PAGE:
In the past month, Senator and presidential candidate Bernie Sanders has twice claimed that half a million Americans go bankrupt each year because of medical bills. He made the claim during an interview with CNN and via tweet.
Now Bernie Sanders is mad at the Washington Post for fact-checking his claim, deeming it “mostly false” and giving him three Pinocchios.
“I am writing in regards to the Washington Post Fact Checker’s Aug. 28 analysis, headlined: ‘Sanders’s flawed statistic: 500,000 medical bankruptcies a year,'” a senior adviser for his campaign wrote in a letter to the Post on Saturday. “We demand that the Post immediately issue a retraction and inform its readers of this decision.”
Sanders’ campaign called the Post’s analysis “absurd.”
“The Post’s Fact Checker issued Senator Sanders ‘three pinocchios’ for accurately citing a peer-reviewed editorial published in the American Journal of Public Health,” the campaign wrote. “The Post even notes that the author of the editorial confirmed that Senator Sanders had accurately cited his work.”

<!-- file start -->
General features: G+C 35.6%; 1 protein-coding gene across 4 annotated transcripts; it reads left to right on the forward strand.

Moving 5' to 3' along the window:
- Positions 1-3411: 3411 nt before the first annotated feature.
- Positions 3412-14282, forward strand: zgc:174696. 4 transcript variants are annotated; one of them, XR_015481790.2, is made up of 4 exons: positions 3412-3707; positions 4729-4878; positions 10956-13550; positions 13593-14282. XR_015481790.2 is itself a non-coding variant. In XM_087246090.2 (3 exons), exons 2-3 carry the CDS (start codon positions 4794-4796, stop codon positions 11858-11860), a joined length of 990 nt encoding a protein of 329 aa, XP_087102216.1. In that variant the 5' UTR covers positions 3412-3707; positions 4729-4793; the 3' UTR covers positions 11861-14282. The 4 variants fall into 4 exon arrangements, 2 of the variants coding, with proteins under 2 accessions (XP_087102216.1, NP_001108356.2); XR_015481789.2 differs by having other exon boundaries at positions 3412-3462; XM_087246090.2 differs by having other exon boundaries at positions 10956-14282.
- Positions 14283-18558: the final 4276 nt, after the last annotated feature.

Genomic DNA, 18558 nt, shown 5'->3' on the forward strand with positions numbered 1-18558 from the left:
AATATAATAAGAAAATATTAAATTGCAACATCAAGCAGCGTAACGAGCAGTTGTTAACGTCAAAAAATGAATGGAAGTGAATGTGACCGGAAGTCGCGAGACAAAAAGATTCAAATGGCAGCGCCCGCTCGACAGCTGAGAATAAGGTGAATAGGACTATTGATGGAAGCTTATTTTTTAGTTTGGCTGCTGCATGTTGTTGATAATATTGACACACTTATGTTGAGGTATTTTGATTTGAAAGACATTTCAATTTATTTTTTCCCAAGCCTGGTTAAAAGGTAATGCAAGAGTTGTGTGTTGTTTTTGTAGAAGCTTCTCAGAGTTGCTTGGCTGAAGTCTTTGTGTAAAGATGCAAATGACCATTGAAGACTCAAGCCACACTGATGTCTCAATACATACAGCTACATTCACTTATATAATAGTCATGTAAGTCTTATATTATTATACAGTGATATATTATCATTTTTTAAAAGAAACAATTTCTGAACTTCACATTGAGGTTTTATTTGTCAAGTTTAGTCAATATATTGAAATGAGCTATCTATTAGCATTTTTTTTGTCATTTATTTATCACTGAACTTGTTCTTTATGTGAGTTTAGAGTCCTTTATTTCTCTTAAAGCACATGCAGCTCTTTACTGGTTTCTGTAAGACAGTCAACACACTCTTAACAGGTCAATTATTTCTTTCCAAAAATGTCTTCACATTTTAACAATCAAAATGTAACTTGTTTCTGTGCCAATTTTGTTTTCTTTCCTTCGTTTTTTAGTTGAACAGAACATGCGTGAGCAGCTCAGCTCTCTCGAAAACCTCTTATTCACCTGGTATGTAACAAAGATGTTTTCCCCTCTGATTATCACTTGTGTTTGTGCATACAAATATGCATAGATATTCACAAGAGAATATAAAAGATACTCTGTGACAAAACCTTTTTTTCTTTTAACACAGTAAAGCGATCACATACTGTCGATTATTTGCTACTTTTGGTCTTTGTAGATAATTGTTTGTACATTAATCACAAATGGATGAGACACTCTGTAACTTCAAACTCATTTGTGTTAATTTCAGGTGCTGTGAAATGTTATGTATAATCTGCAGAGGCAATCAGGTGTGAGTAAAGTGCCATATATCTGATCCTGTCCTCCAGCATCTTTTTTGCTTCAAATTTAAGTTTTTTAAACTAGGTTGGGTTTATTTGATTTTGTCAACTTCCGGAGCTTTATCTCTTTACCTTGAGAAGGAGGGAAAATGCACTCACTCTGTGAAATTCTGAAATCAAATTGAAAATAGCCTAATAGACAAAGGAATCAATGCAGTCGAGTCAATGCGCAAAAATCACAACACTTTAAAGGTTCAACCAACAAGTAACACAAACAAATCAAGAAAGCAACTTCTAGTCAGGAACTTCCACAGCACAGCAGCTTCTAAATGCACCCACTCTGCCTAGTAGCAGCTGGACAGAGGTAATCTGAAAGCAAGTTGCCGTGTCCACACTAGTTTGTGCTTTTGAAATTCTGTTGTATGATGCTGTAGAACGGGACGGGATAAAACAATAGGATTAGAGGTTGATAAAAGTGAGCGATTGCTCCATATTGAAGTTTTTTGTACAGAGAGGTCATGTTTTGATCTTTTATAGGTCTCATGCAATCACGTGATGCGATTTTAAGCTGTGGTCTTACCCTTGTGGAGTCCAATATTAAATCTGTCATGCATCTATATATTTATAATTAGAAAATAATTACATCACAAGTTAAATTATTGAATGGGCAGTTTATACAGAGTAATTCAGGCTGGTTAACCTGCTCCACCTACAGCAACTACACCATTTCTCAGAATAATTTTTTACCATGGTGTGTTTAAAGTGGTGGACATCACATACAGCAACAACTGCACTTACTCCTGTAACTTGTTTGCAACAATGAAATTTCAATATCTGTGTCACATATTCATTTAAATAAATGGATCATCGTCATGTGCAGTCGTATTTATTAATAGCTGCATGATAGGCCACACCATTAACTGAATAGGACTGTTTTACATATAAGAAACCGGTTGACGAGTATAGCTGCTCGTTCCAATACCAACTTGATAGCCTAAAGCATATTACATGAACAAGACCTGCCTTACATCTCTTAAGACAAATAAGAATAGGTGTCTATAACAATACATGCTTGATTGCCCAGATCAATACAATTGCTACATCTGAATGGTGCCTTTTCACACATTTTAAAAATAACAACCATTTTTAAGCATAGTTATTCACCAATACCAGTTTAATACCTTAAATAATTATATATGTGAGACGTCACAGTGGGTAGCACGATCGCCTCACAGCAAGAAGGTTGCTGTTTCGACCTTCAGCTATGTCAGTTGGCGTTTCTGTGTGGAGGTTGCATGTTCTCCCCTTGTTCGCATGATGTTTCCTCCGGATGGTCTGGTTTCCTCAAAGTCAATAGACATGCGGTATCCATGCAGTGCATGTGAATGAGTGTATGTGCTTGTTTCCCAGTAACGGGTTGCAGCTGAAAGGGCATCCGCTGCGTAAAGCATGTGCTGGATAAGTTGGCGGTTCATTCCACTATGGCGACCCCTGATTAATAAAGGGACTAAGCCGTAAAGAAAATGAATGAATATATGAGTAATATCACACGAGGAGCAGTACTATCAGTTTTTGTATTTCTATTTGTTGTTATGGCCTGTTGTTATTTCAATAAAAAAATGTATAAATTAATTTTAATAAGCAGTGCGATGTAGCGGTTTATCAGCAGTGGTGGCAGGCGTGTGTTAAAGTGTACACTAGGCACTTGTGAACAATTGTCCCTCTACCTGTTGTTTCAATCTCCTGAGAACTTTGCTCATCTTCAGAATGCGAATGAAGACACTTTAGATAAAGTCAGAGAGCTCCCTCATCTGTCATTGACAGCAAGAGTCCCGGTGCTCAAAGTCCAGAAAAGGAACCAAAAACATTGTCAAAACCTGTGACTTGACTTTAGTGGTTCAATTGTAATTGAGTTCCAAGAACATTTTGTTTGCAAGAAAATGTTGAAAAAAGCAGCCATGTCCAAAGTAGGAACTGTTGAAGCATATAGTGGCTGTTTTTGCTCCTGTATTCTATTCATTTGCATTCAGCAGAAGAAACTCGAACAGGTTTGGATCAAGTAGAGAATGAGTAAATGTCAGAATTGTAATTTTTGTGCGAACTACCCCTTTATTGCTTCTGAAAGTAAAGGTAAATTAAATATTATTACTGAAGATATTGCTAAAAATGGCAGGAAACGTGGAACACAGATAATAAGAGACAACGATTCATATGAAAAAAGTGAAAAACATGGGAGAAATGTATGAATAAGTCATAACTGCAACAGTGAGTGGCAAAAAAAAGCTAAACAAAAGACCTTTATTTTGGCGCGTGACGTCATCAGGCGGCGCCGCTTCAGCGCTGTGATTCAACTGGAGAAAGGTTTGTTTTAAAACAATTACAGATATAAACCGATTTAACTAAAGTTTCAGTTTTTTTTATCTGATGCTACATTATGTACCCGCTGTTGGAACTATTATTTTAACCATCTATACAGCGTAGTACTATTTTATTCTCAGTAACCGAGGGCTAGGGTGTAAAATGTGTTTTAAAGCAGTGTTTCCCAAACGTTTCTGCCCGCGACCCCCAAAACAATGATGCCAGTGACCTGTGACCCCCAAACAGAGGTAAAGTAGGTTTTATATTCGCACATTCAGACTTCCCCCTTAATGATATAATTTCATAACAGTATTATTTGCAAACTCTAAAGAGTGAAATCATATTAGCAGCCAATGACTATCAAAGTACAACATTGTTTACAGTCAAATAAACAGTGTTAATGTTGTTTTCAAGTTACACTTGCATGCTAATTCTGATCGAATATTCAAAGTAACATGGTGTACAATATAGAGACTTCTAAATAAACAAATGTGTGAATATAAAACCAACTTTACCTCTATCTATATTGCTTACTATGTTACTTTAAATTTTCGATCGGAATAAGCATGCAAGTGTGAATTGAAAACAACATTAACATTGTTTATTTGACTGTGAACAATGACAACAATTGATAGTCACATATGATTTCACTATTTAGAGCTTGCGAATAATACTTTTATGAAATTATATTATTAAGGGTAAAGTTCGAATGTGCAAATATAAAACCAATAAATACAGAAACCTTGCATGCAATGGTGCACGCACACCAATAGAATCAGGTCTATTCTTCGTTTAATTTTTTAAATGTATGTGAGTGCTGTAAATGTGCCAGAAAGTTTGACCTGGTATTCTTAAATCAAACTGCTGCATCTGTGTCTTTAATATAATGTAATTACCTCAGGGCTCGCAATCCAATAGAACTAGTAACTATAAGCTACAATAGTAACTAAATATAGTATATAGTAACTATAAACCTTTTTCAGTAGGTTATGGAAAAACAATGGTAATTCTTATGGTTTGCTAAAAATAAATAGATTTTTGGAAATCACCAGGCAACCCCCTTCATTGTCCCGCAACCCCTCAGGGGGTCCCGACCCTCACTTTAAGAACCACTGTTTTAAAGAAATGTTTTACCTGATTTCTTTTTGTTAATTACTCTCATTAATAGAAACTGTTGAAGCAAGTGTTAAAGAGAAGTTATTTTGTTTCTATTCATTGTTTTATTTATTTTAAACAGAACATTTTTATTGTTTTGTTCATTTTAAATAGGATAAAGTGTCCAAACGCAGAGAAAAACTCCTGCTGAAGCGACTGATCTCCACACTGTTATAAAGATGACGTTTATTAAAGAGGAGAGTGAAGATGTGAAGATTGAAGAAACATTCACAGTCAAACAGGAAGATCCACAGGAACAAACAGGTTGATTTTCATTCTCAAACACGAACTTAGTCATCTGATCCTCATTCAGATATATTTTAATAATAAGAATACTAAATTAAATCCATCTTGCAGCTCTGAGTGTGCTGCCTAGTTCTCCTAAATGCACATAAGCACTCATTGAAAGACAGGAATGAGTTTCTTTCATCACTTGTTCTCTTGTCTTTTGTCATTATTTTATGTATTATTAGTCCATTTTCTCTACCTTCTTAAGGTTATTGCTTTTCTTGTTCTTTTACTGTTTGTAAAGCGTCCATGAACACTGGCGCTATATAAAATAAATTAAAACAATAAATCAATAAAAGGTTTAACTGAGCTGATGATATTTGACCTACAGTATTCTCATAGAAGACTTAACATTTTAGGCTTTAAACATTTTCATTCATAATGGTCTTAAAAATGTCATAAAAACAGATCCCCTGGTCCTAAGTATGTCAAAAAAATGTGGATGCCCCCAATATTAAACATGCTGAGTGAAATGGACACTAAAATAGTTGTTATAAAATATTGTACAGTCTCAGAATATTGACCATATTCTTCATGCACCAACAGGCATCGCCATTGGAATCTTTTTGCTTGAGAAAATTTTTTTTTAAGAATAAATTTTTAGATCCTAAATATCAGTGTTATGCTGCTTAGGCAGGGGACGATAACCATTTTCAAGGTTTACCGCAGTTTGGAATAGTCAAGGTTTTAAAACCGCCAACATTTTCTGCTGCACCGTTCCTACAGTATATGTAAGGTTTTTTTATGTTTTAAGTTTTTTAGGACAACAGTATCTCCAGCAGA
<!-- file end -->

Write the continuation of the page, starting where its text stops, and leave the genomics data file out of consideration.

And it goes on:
The letter went on to accuse the Washington Post of a continued pattern of bias against Sanders.
“We hope that you will address the Fact Checker’s inappropriate coverage of Senator Sanders – first by immediately retracting this most recent piece, and then by committing the newspaper to covering Senator Sanders in a fair, professional and ethical manner that finally starts honoring the most basic standards of accuracy,” it concluded.
For its part, the Post said Sanders’ claim that 500,000 Americans will go bankrupt this year from medical bills is “a classic case of cherry-picking a number from a scientific study and twisting it to make a political point.” That number includes every bankruptcy case that mentions medical bills as a factor, not just those for whom medical bills were the main or even one of the main reasons for declaring bankruptcy. The Post noted that correlation is not causation.
No word yet if the Washington Post will stick to its analysis or yield to Sanders’ demand for retraction.